I just started wearing a device at night to treat obstructive sleep apnea. How soon can I expect my symptoms to improve?

Most people start seeing a decrease in morning headaches, dry mouth and daytime sleepiness within a few days after starting positive airway pressure (PAP) treatment.

Because the device you're wearing prevents your airway from being blocked, you should notice immediately that you no longer wake up gasping or choking. Your partner might also mention that you have stopped snoring.

What obstructive sleep apnea symptoms take more time to improve?

Some issues take a little longer to improve, such as memory problems and controlling high blood pressure. The key is to stick with your PAP therapy treatment. The more often you wear your PAP device, the faster your symptoms will resolve.

Do I need to wear my PAP device all night long?

It's important to wear your device the whole night — rather than taking it off after a few hours — to maximize its effectiveness.

What happens if I don't treat my obstructive sleep apnea?

Left untreated, obstructive sleep apnea can increase your risk for high blood pressure, heart attacks, strokes and car crashes from drowsy driving. Sticking to your treatment plan relieves symptoms such as snoring and reduces your risk of developing severe heart health issues and other life-threatening conditions.

Once my symptoms go away, can I stop wearing my PAP device?

It may be tempting to wear your PAP device less frequently once your symptoms get better. However, skipping a few nights of PAP therapy can undo the progress you've made. Obstructive sleep apnea treatment is not temporary. It's important to make therapy a part of your everyday lifestyle.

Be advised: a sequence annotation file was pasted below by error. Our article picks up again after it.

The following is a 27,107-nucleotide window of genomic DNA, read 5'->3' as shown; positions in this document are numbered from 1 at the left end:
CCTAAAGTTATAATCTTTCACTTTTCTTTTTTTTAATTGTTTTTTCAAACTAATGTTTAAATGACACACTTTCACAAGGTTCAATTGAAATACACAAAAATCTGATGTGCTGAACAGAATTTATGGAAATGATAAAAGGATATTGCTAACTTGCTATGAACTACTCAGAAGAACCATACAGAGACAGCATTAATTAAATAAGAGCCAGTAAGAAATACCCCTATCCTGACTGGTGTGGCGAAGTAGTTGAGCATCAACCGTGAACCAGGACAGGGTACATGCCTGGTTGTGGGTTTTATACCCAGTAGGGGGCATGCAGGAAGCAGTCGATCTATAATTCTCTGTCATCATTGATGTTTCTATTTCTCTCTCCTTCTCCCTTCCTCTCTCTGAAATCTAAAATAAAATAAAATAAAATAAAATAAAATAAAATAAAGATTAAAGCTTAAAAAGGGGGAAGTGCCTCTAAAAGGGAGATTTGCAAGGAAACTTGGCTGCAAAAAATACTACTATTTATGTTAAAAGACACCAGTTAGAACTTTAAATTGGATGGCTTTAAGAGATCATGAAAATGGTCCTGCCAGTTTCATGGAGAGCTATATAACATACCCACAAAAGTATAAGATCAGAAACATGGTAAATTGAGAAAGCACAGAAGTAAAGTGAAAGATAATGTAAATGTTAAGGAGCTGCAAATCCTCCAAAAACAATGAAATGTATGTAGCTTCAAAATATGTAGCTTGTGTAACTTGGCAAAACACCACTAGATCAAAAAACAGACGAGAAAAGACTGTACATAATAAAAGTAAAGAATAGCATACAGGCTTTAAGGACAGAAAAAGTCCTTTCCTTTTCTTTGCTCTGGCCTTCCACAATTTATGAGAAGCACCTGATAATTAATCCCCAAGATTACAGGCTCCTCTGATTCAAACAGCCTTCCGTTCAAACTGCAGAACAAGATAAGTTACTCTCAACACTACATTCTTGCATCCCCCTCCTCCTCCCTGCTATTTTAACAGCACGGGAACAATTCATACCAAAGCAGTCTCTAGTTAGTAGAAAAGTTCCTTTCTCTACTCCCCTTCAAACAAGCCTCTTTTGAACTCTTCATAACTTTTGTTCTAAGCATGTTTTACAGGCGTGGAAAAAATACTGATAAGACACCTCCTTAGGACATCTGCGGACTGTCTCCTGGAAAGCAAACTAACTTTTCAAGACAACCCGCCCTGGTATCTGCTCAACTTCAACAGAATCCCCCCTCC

Eric J. Olson, M.D.

Aug. 14, 2020 See more Expert Answers

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  27. Caffeine and hypertension
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  30. Can whole-grain foods lower blood pressure?
  31. Can't sleep? Try daytime exercise
  32. Central-acting agents
  33. Choosing blood pressure medications
  34. Coffee after dinner? Make it decaf
  35. Counting calories
  36. Diuretics
  37. Diuretics: A cause of low potassium?
  38. Do you know your blood pressure?
  39. Does obstructive sleep apnea increase my risk for Alzheimer's disease?
  40. High blood pressure and exercise
  41. Foods and sleep
  42. Free blood pressure machines: Are they accurate?
  43. Home blood pressure monitoring
  44. Headache
  45. High blood pressure (hypertension)
  46. High blood pressure and cold remedies: Which are safe?
  47. High blood pressure and sex
  48. High blood pressure: Can you prevent it?
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  50. How to get used to positive airway pressure (PAP) therapy
  51. Hypertensive crisis: What are the symptoms?
  52. Improve obstructive sleep apnea with physical activity
  53. Insomnia
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  55. Insomnia treatment: Cognitive behavioral therapy instead of sleeping pills
  56. Isolated systolic hypertension: A health concern?
  57. Lack of sleep: Can it make you sick?
  58. L-arginine: Does it lower blood pressure?
  59. Living better with obstructive sleep apnea
  60. Making sense of obstructive sleep apnea treatments
  61. Medications and supplements that can raise your blood pressure
  62. Menopause and high blood pressure: What's the connection?
  63. Not tired? Don't go to bed
  64. Sleep apnea, obstructive
  65. Obstructive Sleep Apnea
  66. Pillar procedure
  67. Polysomnography (sleep study)
  68. Pregnancy and obesity
  69. Prescription sleeping pills: What's right for you?
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  71. Resperate: Can it help reduce blood pressure?
  72. Septoplasty
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  74. Skip booze for better sleep
  75. Sleep deprivation: A cause of high blood pressure?
  76. CPAP masks
  77. Stress and high blood pressure
  78. Tonsillectomy
  79. Tracheostomy
  80. Valerian: A safe and effective herbal sleep aid?
  81. Vasodilators
  82. How to measure blood pressure using a manual monitor
  83. How to measure blood pressure using an automatic monitor
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